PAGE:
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Re: Vint Cerf
« Reply #24 on: February 04, 2008, 10:14:06 AM »
I liked perl, it's very much like a high-level C and it's great for smallish programs that one person can manage. Unfortunately I kind of burned out on it doing web backends for a friend who promised to pay for some urgently needed stuff and learning Perl against a deadline or under delivery pressure is not fun. Left a bad taste when the pro quo fizzled. I deal with it. :) I do small stuff for myself from time to time. Another feature of perl's pedigree is the cult of anti-cultists who surround it in the newsgroups. Submit code to the comp.lang.perl group at your own peril. They will call it cargo cult, lame, rip it to shreds even when it came from something previously posted as good stuff. Perl at the time I was learning it was still evolving, if it was written yesterday it's obsolete cargo-cult today. Yesterday's detainting is today's vulnerable code.

Ruby sounds like fun. I will have to find some time to look at it more closely.

Java is becoming the code du jour. It's in my Blackberry and seems to do the job nicely. I need to browse for some open source stuff for the BB, maybe a nice RPN calculator like my HP48. :) hmmmmm color graphics....  :bigshades:

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Offline reaper

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Re: Vint Cerf
« Reply #25 on: February 04, 2008, 03:18:40 PM »
java programs suck and they're slow, so it's fair to say java sucks I guess, although maybe it's not necessarily java's fault. maybe if more stuff ran on the servers it would be good, I don't know, but practically every java program I use sucks.

i'm not a good programmer, that's for sure, but don't you pretty much have to use C, or assembly to program certain devices, like routers.   TCAM memory on a router is ultrafast, an embedded on the linecards, you check traffic against filters in the TCAM.  I believe this memory contains an array of pointers to link lists, which makes the speed very efficient.  i'm not a programmer, although I know what link lists and pointers are, but I may have bastardized the whole concept.  when you allow someone to manage memory like this, isn't it hard to take away the potential for misuse of data?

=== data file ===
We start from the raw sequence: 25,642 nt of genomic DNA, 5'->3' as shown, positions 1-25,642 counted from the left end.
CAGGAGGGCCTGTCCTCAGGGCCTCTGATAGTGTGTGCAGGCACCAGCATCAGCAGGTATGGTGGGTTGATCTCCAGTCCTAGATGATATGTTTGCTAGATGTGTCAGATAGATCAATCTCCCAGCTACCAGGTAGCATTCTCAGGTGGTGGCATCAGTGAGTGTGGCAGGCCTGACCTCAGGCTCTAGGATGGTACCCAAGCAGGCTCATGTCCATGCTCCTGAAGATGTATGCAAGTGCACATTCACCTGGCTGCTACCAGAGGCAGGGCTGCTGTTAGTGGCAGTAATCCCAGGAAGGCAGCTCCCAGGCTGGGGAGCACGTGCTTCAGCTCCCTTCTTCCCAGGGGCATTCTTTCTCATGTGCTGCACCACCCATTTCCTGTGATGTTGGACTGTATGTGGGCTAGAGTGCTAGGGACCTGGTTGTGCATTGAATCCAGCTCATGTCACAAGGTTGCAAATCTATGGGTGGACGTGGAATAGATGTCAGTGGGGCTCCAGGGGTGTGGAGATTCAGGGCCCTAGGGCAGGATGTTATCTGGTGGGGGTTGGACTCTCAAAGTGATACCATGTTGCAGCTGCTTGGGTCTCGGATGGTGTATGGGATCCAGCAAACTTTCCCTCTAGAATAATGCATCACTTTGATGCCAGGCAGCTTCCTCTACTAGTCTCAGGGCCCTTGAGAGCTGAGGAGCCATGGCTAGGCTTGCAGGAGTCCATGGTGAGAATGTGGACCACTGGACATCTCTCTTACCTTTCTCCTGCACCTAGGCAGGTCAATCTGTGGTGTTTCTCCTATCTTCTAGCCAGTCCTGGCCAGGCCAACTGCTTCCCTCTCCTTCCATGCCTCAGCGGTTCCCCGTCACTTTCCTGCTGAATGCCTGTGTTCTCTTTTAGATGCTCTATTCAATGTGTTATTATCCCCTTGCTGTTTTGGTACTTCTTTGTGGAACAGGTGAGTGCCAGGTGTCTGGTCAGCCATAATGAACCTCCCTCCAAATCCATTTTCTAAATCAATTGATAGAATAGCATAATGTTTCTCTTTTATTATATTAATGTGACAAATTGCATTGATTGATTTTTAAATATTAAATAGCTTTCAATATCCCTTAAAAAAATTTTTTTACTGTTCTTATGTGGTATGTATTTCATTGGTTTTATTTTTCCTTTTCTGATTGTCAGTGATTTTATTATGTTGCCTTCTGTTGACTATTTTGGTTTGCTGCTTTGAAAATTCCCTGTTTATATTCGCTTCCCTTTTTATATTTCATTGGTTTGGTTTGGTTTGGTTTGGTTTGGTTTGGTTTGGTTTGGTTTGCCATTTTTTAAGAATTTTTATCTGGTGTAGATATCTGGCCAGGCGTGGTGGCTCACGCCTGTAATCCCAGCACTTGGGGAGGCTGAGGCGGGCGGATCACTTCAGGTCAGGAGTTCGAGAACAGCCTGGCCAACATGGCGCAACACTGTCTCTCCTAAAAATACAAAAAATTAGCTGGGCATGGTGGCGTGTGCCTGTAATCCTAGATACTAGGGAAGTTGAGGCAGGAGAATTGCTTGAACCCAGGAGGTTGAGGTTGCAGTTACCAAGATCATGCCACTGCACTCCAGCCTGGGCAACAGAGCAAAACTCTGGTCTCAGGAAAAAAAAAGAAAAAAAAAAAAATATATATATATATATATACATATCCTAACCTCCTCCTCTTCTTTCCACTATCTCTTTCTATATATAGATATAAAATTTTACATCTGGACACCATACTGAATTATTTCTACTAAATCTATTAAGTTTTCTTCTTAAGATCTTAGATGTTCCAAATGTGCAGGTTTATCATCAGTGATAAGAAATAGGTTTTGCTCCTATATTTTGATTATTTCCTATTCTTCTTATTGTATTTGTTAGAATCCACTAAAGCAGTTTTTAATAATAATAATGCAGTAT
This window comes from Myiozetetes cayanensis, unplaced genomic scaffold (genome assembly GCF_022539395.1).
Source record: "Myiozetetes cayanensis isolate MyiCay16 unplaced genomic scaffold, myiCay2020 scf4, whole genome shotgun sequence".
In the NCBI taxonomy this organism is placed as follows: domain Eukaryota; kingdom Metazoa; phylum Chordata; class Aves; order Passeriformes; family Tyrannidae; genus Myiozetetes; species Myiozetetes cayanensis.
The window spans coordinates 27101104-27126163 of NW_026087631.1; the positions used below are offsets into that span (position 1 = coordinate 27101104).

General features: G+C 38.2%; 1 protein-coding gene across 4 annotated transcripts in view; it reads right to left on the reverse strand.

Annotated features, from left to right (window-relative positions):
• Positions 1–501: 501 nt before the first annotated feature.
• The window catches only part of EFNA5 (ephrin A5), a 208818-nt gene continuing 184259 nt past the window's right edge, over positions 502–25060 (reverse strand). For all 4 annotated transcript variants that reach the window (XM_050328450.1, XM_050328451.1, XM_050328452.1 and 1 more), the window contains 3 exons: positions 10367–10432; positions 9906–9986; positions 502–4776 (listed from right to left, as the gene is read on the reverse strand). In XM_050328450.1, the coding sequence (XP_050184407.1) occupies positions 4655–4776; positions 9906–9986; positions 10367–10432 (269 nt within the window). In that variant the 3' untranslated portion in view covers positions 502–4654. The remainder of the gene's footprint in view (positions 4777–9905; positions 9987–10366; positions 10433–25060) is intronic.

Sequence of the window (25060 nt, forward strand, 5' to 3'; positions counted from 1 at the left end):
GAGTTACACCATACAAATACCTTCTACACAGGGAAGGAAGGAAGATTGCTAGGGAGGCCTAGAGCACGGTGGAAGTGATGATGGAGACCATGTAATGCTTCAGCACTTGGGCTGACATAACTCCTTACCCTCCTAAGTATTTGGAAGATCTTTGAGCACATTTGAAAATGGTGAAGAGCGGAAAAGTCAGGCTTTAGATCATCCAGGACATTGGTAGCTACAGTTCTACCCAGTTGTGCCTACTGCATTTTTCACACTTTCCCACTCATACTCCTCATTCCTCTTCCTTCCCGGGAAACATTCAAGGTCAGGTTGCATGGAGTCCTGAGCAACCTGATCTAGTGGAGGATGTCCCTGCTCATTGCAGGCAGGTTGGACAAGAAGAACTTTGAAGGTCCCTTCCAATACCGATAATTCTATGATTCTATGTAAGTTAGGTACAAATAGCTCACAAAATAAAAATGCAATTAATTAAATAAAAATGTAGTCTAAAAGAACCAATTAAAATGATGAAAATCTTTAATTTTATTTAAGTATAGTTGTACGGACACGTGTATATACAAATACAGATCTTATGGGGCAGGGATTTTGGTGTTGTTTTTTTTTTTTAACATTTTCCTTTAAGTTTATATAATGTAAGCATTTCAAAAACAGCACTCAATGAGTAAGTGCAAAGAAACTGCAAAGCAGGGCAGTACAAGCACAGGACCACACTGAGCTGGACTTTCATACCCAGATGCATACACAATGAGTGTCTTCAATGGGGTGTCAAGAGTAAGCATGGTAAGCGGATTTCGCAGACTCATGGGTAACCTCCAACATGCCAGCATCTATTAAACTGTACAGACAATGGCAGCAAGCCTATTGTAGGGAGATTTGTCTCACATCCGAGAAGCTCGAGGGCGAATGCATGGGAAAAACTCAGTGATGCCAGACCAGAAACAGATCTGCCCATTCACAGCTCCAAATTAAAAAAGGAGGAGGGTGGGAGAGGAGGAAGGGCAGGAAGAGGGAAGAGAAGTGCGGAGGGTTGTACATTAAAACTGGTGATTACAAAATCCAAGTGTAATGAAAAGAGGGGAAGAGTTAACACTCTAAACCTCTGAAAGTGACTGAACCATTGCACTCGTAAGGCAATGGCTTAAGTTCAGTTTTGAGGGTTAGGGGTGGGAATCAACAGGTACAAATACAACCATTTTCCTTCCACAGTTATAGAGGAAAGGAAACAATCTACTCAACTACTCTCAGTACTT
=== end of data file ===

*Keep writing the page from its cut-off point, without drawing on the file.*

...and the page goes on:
like to be this efficient, you can't check the bounds of an array when copying data, yet it still should be done?


and the botnets really bother me, I don't know how someone can fix them, and I don't think anyone does, am I wrong about that, is there some type of solution?  the internet backbones have been crushed with worms like the slammer before, and the botnets can do roughly the same thing, and if not, they could. so even these companies like akamia, with their nifty solutions for load-balancing via anycast and what not, are still in trouble..  theres nothing they can do

I believe we should get the best team together, and hunt these people, they can use clever little tricks to take over computers, we can use clever little tricks to find them slipping up, and then theres people with guns, and they might not have any answers for that!


 :rocketleft:
« Last Edit: February 04, 2008, 03:45:06 PM by reaper »
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kren.Z

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Re: Vint Cerf
« Reply #26 on: February 04, 2008, 03:57:33 PM »
One things for sure, we need to build a team and start coding.  :righteous:
« Last Edit: January 28, 2014, 02:14:53 PM by krenZ »
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Offline reaper

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Re: Vint Cerf
« Reply #27 on: February 04, 2008, 09:07:33 PM »
Quote from: krenz
One things for sure, we need to build a team and start coding.